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as a thinker equalled those as a writer. In his Entretiens sur la pluralité des mondes (1686), Fontenelle did not simply accept that other planets were inhabited, but also: 'That fixed stars are in fact as many suns, each one of which illuminates a world' (Fifth Evening). Nevertheless, an idea that seemed logical from an astronomical point of view, became unacceptable when examined by theology. How should Creation be understood? What value should be given to the Bible, when it might be nothing more than one among thousands of religious stories? And Christ who came to save us, could he not be, as some thought, just one of many Christs present somewhere in the universe?11 Yet from another point of view, as the Swiss mathematician Jean Bernouilli maintained, it was inadmissible to conceive of the divine Almighty as finite. The Almighty was manifest as much in the infinitely small (a globule of air) as in the infinitely large (the universe and giants).12 In this way an understanding of the world was reached not unlike that later described by Swift in his Gulliver's Travels - yet Bernoulli was utterly serious. Scientific progress had led to the possibility of an entirely new reading of the Bible, at precisely the moment when scholars, using philology and the comparative study of civilizations, were attempting to identify its original meaning.13 In this sense, one wonders whether the various academies -and notably the Academy of Science founded by Colbert in 1666 - might not have been founded with the partial intention of 'disciplining' thinkers.14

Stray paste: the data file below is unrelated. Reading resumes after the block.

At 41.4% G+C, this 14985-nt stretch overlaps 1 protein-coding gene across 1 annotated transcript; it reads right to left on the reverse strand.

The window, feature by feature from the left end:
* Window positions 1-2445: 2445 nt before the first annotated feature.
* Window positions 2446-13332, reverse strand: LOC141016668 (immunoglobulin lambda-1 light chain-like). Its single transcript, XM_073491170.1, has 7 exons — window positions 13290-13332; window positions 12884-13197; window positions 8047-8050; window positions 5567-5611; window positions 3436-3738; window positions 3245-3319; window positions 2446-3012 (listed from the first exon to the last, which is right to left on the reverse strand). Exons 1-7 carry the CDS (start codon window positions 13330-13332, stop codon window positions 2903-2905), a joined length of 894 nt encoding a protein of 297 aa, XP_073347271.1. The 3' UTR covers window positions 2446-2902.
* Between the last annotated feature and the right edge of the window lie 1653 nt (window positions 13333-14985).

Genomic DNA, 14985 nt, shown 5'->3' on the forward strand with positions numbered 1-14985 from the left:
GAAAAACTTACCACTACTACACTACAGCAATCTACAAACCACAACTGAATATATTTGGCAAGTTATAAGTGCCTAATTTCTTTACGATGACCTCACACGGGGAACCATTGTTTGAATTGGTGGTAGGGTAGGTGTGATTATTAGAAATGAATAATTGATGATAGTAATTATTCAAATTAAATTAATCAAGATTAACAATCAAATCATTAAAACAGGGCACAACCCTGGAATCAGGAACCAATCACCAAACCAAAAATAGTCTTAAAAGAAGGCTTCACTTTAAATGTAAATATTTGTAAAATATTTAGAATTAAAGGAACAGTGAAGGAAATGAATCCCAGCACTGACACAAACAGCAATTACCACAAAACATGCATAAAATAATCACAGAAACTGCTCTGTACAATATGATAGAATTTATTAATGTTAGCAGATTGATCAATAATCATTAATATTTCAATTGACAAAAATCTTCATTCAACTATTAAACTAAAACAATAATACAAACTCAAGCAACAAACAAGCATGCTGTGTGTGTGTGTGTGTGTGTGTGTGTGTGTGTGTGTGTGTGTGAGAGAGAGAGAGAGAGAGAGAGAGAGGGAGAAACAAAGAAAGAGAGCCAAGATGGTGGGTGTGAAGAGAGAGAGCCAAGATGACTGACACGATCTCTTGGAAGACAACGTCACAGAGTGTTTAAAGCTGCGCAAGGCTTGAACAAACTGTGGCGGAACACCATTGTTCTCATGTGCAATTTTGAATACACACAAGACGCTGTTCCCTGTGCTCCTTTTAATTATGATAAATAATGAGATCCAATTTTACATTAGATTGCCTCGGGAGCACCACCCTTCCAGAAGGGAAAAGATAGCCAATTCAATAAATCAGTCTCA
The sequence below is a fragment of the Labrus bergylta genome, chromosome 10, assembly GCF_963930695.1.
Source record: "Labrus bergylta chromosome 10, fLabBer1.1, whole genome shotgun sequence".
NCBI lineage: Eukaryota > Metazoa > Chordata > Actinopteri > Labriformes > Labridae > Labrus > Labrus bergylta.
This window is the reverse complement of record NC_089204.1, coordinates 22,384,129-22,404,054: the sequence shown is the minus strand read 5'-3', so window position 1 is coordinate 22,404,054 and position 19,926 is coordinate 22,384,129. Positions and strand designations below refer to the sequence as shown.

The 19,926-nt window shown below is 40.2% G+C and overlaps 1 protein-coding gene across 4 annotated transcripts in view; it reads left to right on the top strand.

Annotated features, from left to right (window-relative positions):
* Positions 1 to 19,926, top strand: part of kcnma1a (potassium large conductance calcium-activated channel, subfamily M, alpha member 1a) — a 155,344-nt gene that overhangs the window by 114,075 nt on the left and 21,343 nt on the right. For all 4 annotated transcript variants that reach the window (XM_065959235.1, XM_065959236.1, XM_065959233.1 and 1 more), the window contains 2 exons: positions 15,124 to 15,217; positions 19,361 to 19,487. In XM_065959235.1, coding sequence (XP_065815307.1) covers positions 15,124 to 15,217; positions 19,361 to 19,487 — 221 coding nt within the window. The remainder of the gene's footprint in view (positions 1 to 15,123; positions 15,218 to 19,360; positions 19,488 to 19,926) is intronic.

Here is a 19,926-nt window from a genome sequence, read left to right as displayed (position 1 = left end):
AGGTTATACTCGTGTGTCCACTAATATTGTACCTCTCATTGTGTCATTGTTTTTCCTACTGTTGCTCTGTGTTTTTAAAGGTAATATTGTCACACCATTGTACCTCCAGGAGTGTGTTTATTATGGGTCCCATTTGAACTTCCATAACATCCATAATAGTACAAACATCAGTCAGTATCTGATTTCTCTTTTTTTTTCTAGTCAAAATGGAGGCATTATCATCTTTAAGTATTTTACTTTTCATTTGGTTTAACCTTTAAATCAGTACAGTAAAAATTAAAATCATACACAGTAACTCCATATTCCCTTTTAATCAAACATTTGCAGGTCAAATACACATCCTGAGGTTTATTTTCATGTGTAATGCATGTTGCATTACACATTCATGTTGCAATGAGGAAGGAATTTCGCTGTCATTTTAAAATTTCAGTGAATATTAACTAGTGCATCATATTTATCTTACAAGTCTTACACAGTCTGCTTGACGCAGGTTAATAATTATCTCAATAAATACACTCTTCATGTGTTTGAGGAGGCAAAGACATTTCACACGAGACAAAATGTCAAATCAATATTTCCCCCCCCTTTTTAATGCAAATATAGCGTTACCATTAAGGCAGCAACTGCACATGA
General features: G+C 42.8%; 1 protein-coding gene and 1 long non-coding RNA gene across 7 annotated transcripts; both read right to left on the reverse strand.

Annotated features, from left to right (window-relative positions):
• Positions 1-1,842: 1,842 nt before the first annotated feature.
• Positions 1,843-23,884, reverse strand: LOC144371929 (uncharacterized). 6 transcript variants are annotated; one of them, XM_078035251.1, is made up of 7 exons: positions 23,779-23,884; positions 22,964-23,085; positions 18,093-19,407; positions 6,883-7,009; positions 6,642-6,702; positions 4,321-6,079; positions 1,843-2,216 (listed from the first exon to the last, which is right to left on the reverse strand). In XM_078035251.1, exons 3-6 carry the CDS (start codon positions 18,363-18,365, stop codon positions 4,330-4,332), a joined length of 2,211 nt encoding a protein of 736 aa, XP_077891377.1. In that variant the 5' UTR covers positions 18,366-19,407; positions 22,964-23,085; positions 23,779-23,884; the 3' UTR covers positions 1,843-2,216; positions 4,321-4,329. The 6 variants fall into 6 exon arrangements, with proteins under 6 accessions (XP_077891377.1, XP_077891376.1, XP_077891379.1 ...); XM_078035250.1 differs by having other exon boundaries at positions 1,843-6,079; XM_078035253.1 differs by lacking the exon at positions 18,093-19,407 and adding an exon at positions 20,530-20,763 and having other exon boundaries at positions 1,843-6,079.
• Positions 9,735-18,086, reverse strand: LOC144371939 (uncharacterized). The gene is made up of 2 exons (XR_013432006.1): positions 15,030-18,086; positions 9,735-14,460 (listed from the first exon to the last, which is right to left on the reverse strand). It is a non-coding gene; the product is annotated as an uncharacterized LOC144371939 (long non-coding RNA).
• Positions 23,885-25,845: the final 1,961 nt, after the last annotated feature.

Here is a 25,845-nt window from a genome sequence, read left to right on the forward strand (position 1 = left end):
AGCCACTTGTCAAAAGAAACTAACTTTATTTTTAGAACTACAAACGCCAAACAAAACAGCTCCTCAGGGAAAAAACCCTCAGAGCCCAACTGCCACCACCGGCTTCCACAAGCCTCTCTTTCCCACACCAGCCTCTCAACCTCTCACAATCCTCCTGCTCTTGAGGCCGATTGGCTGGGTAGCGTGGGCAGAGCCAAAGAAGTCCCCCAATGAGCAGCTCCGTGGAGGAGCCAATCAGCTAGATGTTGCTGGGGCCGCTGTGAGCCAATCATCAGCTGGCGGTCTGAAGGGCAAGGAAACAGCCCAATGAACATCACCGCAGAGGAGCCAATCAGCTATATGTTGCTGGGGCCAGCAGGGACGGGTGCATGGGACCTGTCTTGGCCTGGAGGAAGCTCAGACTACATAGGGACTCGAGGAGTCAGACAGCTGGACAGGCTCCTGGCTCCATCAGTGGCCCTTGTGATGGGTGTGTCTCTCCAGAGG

A different path was taken in England, or at least initially. The Royal Society, the model of the Académie des sciences, functioned more to promote emulation than to control thinking. It also found itself with a veritable task of apologetics to fulfil towards those whose faith was wavering. 'If (as the Apostle says)', wrote Thomas Sprat, one of the first members, in 1667, 'the invisible things of God are manifested by the visible; then how much stronger arguments has he [the scientist] for his belief in the eternal power of the Godhead from the vast number of creatures that are invisible to others but are expos'd to his view by the help of experiments'. In this way, out of experiments, he found 'arguments to adore' the Deity, for 'he has always before his eyes the beauty, contrivance, and order of Gods' works'. He also pointed to the celebrated words of Francis Bacon: 'by a little knowledge of nature men become atheists; but a great deal returns them back again to a sound and religious mind'.15 One can understand how one of the great scientists of the time, Robert Boyle, an adversary of Aristotle and Paracelsus (The Sceptical Chemist, 1661) and the founder of modern chemistry, thought of his research as a kind of apostolic mission. In his will, he established a foundation with the aim of challenging atheists and non-believers through the use of scientific argument.16

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